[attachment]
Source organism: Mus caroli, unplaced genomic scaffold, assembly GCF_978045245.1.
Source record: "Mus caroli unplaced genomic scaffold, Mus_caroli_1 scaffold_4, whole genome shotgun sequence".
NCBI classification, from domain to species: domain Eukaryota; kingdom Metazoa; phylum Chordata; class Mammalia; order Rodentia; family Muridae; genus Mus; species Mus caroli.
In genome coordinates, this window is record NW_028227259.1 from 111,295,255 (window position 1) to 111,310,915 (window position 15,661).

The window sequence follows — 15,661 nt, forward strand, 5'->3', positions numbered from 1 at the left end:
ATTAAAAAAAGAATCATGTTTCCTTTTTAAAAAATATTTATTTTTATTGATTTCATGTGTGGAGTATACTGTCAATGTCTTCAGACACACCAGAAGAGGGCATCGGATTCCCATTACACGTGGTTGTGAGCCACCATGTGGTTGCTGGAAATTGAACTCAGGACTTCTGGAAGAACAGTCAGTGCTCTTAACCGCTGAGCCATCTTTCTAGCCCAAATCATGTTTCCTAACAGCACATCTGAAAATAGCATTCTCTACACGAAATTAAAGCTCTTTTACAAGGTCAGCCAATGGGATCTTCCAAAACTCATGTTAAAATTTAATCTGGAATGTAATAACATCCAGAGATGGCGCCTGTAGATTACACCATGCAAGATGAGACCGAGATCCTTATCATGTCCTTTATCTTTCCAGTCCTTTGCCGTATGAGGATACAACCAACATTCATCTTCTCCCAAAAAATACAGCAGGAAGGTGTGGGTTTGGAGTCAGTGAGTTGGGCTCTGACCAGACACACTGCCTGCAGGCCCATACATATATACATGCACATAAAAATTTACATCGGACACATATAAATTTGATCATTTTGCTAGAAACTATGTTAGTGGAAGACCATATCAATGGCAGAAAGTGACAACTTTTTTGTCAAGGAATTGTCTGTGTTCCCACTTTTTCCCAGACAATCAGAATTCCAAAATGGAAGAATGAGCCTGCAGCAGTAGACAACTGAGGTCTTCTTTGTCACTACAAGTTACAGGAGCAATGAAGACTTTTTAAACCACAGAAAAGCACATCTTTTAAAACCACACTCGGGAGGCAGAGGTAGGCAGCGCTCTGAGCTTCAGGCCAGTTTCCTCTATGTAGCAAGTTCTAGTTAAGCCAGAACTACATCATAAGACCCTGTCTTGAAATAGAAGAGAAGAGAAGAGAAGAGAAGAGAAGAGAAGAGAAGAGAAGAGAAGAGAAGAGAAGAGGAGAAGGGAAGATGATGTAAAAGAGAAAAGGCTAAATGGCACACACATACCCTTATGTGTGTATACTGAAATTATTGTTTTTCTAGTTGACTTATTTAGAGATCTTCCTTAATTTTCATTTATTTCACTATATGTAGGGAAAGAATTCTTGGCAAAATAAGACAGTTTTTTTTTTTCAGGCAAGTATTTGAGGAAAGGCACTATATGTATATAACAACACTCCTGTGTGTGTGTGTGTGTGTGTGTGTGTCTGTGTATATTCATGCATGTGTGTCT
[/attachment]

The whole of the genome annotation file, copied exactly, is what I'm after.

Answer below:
Source organism: Mus caroli, unplaced genomic scaffold, assembly GCF_978045245.1.
Source record: "Mus caroli unplaced genomic scaffold, Mus_caroli_1 scaffold_4, whole genome shotgun sequence".
NCBI classification, from domain to species: domain Eukaryota; kingdom Metazoa; phylum Chordata; class Mammalia; order Rodentia; family Muridae; genus Mus; species Mus caroli.
In genome coordinates, this window is record NW_028227259.1 from 111,295,255 (window position 1) to 111,310,915 (window position 15,661).

The window sequence follows — 15,661 nt, forward strand, 5'->3', positions numbered from 1 at the left end:
ATTAAAAAAAGAATCATGTTTCCTTTTTAAAAAATATTTATTTTTATTGATTTCATGTGTGGAGTATACTGTCAATGTCTTCAGACACACCAGAAGAGGGCATCGGATTCCCATTACACGTGGTTGTGAGCCACCATGTGGTTGCTGGAAATTGAACTCAGGACTTCTGGAAGAACAGTCAGTGCTCTTAACCGCTGAGCCATCTTTCTAGCCCAAATCATGTTTCCTAACAGCACATCTGAAAATAGCATTCTCTACACGAAATTAAAGCTCTTTTACAAGGTCAGCCAATGGGATCTTCCAAAACTCATGTTAAAATTTAATCTGGAATGTAATAACATCCAGAGATGGCGCCTGTAGATTACACCATGCAAGATGAGACCGAGATCCTTATCATGTCCTTTATCTTTCCAGTCCTTTGCCGTATGAGGATACAACCAACATTCATCTTCTCCCAAAAAATACAGCAGGAAGGTGTGGGTTTGGAGTCAGTGAGTTGGGCTCTGACCAGACACACTGCCTGCAGGCCCATACATATATACATGCACATAAAAATTTACATCGGACACATATAAATTTGATCATTTTGCTAGAAACTATGTTAGTGGAAGACCATATCAATGGCAGAAAGTGACAACTTTTTTGTCAAGGAATTGTCTGTGTTCCCACTTTTTCCCAGACAATCAGAATTCCAAAATGGAAGAATGAGCCTGCAGCAGTAGACAACTGAGGTCTTCTTTGTCACTACAAGTTACAGGAGCAATGAAGACTTTTTAAACCACAGAAAAGCACATCTTTTAAAACCACACTCGGGAGGCAGAGGTAGGCAGCGCTCTGAGCTTCAGGCCAGTTTCCTCTATGTAGCAAGTTCTAGTTAAGCCAGAACTACATCATAAGACCCTGTCTTGAAATAGAAGAGAAGAGAAGAGAAGAGAAGAGAAGAGAAGAGAAGAGAAGAGAAGAGAAGAGAAGAGGAGAAGGGAAGATGATGTAAAAGAGAAAAGGCTAAATGGCACACACATACCCTTATGTGTGTATACTGAAATTATTGTTTTTCTAGTTGACTTATTTAGAGATCTTCCTTAATTTTCATTTATTTCACTATATGTAGGGAAAGAATTCTTGGCAAAATAAGACAGTTTTTTTTTTTCAGGCAAGTATTTGAGGAAAGGCACTATATGTATATAACAACACTCCTGTGTGTGTGTGTGTGTGTGTGTGTGTCTGTGTATATTCATGCATGTGTGTCT